AI job losses – Finance and manufacturing sectors


With KPMG reporting innovation and disruption as one of the top five biggest issues facing Australian businesses in 2020, recent research from global, non-profit IT association ISACA shows that 54% of respondents think that AI will eliminate more jobs in the finance industry that it creates in the next decade. (Edited)

Only the manufacturing industry will see bigger job losses at 57% according to the survey respondents. ISACA’s Next Decade of Tech: Envisioning the 2020s survey of more than 5,000 business technology professionals comes as the global professional association continues its longstanding commitment to helping its members and enterprises navigate the future of technology.

Other sectors such as healthcare and technology will also be impacted with over a third (42%) of each industry being affected. Survey respondents believe the concept of the augmented workforce – people, robots and AI working closely together – will be widespread and have an overwhelming impact on how jobs are performed across all sectors, including Government.

The research found that respondents also believe AI will lead to an increase in short-term contracts and a decrease in job stability. In the finance and manufacturing sectors, short-term contracts are predicted to rise by over half to 57% in each sector, leading to a decrease in the traditional 40-hour work week (41% in finance and 37% in manufacturing).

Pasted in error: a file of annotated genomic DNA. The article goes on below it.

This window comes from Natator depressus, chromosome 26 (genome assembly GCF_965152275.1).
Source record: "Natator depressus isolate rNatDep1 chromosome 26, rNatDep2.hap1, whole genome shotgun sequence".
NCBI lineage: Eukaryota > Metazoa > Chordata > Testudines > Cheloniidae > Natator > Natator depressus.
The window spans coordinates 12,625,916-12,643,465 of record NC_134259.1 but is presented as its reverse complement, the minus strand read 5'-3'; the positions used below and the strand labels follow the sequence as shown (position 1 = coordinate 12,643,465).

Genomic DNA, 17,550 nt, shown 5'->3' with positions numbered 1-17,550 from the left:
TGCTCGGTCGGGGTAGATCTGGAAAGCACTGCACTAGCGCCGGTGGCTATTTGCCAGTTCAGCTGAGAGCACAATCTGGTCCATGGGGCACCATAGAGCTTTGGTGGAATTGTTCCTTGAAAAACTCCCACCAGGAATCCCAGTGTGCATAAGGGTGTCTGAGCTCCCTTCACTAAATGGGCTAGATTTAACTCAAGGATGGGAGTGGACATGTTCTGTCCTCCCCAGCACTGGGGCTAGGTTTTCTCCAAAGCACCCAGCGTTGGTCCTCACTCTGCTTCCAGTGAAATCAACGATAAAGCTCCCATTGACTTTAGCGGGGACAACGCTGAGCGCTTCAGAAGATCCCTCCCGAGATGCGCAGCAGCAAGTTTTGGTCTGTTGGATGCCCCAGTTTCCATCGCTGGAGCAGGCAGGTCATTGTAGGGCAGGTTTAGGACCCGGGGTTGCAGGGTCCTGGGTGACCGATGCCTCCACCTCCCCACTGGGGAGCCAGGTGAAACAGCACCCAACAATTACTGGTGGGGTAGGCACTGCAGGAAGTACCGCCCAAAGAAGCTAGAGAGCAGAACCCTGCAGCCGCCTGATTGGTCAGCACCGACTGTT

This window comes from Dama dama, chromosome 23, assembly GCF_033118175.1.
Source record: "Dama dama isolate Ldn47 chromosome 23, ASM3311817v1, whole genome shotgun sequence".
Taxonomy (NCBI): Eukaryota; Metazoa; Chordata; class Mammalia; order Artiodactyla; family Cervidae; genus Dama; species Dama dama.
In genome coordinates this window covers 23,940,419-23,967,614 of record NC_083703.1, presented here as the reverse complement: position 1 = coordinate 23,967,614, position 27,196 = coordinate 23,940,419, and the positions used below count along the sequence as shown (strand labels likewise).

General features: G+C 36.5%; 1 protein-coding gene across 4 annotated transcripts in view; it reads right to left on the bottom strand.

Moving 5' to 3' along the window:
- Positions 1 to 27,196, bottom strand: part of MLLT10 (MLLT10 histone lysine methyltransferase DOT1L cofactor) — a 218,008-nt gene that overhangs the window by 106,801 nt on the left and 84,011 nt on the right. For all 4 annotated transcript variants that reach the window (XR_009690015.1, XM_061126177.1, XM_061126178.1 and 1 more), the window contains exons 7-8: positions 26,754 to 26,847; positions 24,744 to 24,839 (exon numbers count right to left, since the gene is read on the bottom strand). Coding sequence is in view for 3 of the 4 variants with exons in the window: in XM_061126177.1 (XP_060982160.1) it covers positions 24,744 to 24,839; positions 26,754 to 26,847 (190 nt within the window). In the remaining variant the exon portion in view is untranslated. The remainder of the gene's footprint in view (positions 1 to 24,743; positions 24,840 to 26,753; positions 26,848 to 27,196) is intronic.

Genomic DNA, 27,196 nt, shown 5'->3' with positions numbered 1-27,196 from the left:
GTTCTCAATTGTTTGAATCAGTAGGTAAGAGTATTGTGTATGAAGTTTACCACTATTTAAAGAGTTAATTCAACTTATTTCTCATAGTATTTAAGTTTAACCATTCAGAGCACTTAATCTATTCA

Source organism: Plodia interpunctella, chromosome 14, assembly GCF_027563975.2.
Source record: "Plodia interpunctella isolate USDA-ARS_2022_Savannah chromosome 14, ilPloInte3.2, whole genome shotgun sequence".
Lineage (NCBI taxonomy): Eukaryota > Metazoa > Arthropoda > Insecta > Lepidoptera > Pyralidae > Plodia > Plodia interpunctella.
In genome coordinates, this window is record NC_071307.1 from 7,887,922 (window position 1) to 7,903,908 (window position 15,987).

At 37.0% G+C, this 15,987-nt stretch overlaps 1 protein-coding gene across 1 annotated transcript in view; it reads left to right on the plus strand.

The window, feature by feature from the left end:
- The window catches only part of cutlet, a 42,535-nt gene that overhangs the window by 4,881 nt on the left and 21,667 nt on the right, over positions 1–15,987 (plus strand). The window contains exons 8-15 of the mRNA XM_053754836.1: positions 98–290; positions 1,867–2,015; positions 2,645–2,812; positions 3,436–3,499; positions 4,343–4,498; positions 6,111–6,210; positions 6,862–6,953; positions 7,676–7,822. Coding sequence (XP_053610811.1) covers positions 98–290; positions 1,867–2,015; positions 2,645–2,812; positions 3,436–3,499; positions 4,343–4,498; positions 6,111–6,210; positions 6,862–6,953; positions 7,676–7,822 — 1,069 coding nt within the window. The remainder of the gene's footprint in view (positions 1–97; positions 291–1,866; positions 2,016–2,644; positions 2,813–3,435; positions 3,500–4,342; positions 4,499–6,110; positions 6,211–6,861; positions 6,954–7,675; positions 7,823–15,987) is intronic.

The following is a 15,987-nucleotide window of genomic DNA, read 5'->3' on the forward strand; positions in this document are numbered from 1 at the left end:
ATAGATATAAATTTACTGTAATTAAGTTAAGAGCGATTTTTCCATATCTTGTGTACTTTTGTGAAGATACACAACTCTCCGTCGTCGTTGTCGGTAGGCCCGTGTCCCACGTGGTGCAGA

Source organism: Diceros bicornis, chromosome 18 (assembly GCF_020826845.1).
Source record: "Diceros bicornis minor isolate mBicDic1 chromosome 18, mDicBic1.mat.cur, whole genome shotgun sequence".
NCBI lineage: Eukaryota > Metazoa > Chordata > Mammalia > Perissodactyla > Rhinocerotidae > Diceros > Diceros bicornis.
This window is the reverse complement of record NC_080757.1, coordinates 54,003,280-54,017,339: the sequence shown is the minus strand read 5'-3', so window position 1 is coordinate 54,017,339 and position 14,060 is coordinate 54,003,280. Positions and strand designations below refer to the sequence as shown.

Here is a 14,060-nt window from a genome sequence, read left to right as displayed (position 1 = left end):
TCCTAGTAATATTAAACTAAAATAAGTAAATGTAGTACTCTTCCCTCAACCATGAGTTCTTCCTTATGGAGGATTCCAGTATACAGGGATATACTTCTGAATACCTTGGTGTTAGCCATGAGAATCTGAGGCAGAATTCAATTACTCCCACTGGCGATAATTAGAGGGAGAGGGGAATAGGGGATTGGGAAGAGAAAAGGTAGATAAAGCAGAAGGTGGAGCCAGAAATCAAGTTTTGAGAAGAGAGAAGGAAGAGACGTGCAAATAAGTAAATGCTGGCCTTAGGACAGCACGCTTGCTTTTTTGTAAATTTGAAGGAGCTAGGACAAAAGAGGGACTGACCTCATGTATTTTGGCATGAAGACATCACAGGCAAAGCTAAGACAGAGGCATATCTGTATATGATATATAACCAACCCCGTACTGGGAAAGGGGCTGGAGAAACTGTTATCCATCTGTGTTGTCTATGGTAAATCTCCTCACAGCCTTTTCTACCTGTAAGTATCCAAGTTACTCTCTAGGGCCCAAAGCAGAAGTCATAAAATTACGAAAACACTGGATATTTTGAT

Responses were mixed on how AI may impact pay levels. Half of respondents predict pay levels will increase in the IT sector as a result of the augmented workforce, whereas approximately a quarter of respondents believe the finance, manufacturing and healthcare sectors will see pay levels rise.

Enterprises Not Yet Adequately Prepared

Respondents predict both the finance and manufacturing industries will see a moderate or major impact on profitability from AI, 89% and 88% respectively. The research also shows respondents are unconvinced that enterprises are adequately preparing themselves for what tech advancements in the next decade will set in motion.

Eight in 10 respondents (81%) think enterprises are not yet investing adequately in the people skills needed to navigate the technology changes to come, while 70% think enterprises are underinvesting in the technology needed to retool their organisations for the 2020s.

“As we move into the 2020s, the pace of technology-driven change will continue to accelerate, so it’s more important than ever to be always learning,” said ISACA CEO David Samuelson. “Both as individuals and in our companies, we will need new skills and frameworks to be equipped to navigate the inevitable change ahead.”


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